Norway must ‘prepare for life after oil’

Updated 24 May 2014

Norway must ‘prepare for life after oil’

OSLO: The IMF has called on Norway to cut back on spending its oil income, saying the economy needs no further stimulus and the government should focus on fostering private sector growth instead as it begins the long transition to life after oil.
The budget has provided the economy with repeated stimulus even though it is running near capacity. The government needs to cut back, both to save the oil income and maintain a more neutral fiscal stance, the fund said.
“The upward trend in government consumption and investment, together with the increasing labor demand from the oil and gas sector ... has crowded out and increased labor cost pressure in other exposed industries,” the IMF said after ending its annual consultation with Norway.
Norway has saved up its oil money in a fund now worth $870 billion, or $170,000 per man, woman and child, and will spend less than 3 percent of this sum this year, below its self-imposed 4 percent target.
Still, the actual amount it spends has risen because the oil fund has growth rapidly in recent years.
“We would urge a still more conservative use of the (oil fund’s) resources to maintain a more neutral fiscal stance so long as the economy remains near or above capacity,” it added.
Norway’s oil production peaked in 2000, and current output is less than half that year’s level.
As oil and gas investments ease up and then decline over the next several years, contributing less to growth, the government needs to prepare for a potentially rough transition, the IMF said.
It should curb sickness and disability benefits, complete pension reform, boost productivity, improve public services and ease trade restrictions, particularly in agriculture.
Finance Minister Siv Jensen said she had noted the IMF mission’s views but added: “At the same time I am also very concerned with how oil money is put to use. We should use it in a way that helps increase the productivity and growth potential of the economy.”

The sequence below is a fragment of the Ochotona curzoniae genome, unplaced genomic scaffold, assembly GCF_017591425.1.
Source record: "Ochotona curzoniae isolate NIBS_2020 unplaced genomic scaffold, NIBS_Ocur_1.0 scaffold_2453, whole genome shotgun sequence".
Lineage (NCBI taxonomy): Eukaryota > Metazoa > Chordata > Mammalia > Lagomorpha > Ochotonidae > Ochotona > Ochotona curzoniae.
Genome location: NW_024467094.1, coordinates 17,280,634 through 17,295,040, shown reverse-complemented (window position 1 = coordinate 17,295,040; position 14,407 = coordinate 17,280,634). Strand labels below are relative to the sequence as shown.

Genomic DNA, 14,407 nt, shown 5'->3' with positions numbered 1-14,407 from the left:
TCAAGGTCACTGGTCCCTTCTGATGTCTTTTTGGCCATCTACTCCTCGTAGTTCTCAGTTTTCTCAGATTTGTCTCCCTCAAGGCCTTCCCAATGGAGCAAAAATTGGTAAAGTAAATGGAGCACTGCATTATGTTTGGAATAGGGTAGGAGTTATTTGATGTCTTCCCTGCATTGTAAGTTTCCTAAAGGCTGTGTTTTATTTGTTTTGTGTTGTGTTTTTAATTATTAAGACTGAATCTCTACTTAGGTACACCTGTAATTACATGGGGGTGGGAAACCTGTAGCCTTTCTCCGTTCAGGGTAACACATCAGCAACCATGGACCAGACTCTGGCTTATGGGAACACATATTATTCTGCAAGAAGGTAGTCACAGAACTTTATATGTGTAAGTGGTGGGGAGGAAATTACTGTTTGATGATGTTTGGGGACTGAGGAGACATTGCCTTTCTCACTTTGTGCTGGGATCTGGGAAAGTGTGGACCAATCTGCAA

Although the IMF is projecting a smooth transition to a post oil economy, it said there was a risk it could be rocky as growth would be lower, possibly leading to disruption in the labor market.
Monetary policy, however, was just right after overcoming last year’s policy dilemma with surging house prices and super- low inflation, the IMF added.
“Relative to last year, many of the tensions ... more or less abated,” Mission Chief Tom Dorsey said. “You seem to be at a goldilocks moment, when everything is sort of just right (for monetary policy).”
The IMF sees 2014 mainland growth, or excluding the oil sector, at 1.9 percent, broadly in line with the central bank’s 1.75 percent projection. It forecasts 2015 growth at 2.4 percent versus the bank’s 2.5 percent.


Chinese artificial intelligence company files $1.4 billion lawsuit against Apple

Updated 03 August 2020

Chinese artificial intelligence company files $1.4 billion lawsuit against Apple

  • Xiao-i argued that Apple’s voice-recognition technology Siri infringes on a patent that it applied for in 2004

SHANGHAI: Chinese artificial intelligence company Shanghai Zhizhen Intelligent Network Technology Co., also known as Xiao-i, has filed a lawsuit against Apple, alleging it has infringed on its patents.
The company is calling for $1.43 billion in damages and demands that Apple cease “manufacturing, using, promising to sell, selling, and importing” products that infringe on the patent, it said in a social media post.
Xiao-i argued that Apple’s voice-recognition technology Siri infringes on a patent that it applied for in 2004 and was granted in 2009.
Apple did not respond to a request for comment. Reuters was not immediately available to find a copy of the court filing.
The lawsuit marks the continuation of a row that has been ongoing for nearly a decade.
Shanghai Zhizhen first sued Apple for patent infringement in 2012 regarding its voice recognition technology. In July, China’s Supreme People’s court ruled that the patent was valid.